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Google Posts for Google My Business: Is It Worth It?Pexels.com

Google Posts for Google My Business: Is It Worth It?

Google My Business helped to revolutionize the world of local search—and the appeal of search engine optimization for small businesses otherwise unfamiliar with SEO. In case you aren’t familiar, Google My Business allows small businesses to create a free account with Google and actively manage how their business appears in Google searches; you can update things like your business name and address, your open hours, and even engage with customers who leave you reviews.

Now, Google My Business has rolled out a new feature that can help businesses attract even more attention to their brands (and earn more search visibility at the same time). But is it worth the extra effort?

How Google Posts Work

Creating a Post on Google My Business is pretty simple, both in concept and in execution. On a desktop computer or mobile device, you can log into your usual My Business dashboard, then head to the left side of the screen to access the “Posts” area. From there, you’ll have the option to add a new Post, which can take a variety of forms.

Google introduces a handful of ways businesses can use posts, but there’s plenty of room for more creativity:

  • Announce new promotions or daily specials.
  • Promote visibility of new and upcoming events.
  • Highlight some of your newest products or best-sellers.
  • Take reservations, attract signups for a newsletter, or sell a product directly.

Not bad, right? When you create your Post, you’ll have several options, and you can use any or all of them to complete your post. You can add an image, a title, and up to 300 words of text describing the post. You can also add a call-to-action button from a range of different options, including “learn more,” “reserve,” “buy,” “sign up,” or “get offer.”

Your Posts will then have a chance to show up for Google search as well as Google Maps, depending on the nature of the query and the nature of the Post.

If this sounds a bit familiar, you might have heard of this feature under a different name. It was first introduced in January 2016 under as “candidate cards,” released exclusively for political candidates looking to gain visibility. Shortly thereafter, the feature was quietly rolled out to a handful of small businesses—but as of now, the feature is available to everybody.

Since it’s still in its early stages, it’s tough to tell exactly how much benefit you could get from Google Posts; search visibility isn’t precisely calculable, and the limitations haven’t been fully tested. Still, the potential here seems very high considering it takes almost zero effort to create a Post (and it’s free for small businesses).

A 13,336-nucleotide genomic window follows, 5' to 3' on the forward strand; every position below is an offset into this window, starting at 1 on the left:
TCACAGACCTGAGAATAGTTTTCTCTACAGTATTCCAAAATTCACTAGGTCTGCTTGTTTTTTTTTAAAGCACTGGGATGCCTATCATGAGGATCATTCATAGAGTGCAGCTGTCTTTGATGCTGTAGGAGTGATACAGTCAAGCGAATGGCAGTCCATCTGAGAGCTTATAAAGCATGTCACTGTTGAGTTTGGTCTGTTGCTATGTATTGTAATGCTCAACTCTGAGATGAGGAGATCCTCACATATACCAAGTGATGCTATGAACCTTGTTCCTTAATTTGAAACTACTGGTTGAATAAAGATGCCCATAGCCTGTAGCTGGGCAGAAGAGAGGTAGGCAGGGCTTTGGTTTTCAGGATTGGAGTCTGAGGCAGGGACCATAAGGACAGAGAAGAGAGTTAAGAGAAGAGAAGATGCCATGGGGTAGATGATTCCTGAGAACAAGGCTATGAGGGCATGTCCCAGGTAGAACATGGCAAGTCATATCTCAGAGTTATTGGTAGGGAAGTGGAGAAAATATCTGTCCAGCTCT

If you have something new to announce, or an event you want to promote, I’d say it’s worth the extra few minutes it takes to create a Google Post on the subject.

Best Practices for Google Posts

Of course, there are some best practices you’ll want to follow when creating and managing Google Posts:

  • Don’t use sales-y or overly promotional language. Google explicitly forbids using gimmicky language like “BOGO 50% off!!!” This isn’t a place to spam advertisements, and if you’re caught doing it, your Post will likely be removed. Instead, use this as an opportunity to organically inform your customers about the latest happenings in your business, the same way you would in a blog or press post.
  • Include as much information as possible for each Post. Google gives you multiple fields to fill out, so try to fill out all of them. Include a visible, catchy, concise headline to attract users’ attentions, and a bright, well-focused image that will help you stand out. You’ll also want to include ample descriptive content for the Post; Google doesn’t say this specifically, but it’s likely that this is the information it crawls to determine the relevance of the Post for various keyword queries.
  • Be timely and personal. Google encourages businesses to use Posts as ways to advertise time-sensitive information, such as temporary offers, upcoming events, or seasonal specials. You can edit or delete your Posts at any time if they cease to become relevant for your audience. It’s also a good idea to be as personal as possible, appealing to local audiences with small business charm.
  • Don’t neglect your local SEO plan. Again, this isn’t explicitly stated, but my assumption is that your Post rankings will be correlated with your other local business rankings. Accordingly, if you want your Posts to be visible, you should continue taking measures to improve your local SEO; that means attracting more links, producing high-quality local-specific content, and of course, collecting positive reviews from your customers.

It’s unclear exactly how much visibility you can stand to gain from Posts, or how much their prominence in search results will leech traffic from other organic rankings. However, it’s clear that Posts could be a substantial benefit for local businesses willing to use them to promote events, offers, and news for their brands.

I think what’s most important to note here isn’t the potential benefit, but rather the minimal investment; these posts are a maximum of 300 words, don’t require much in the way of special optimization, and cost nothing to create. For that alone, they have decent potential to yield a positive ROI, and are worth pursuing if you’re a local business owner.

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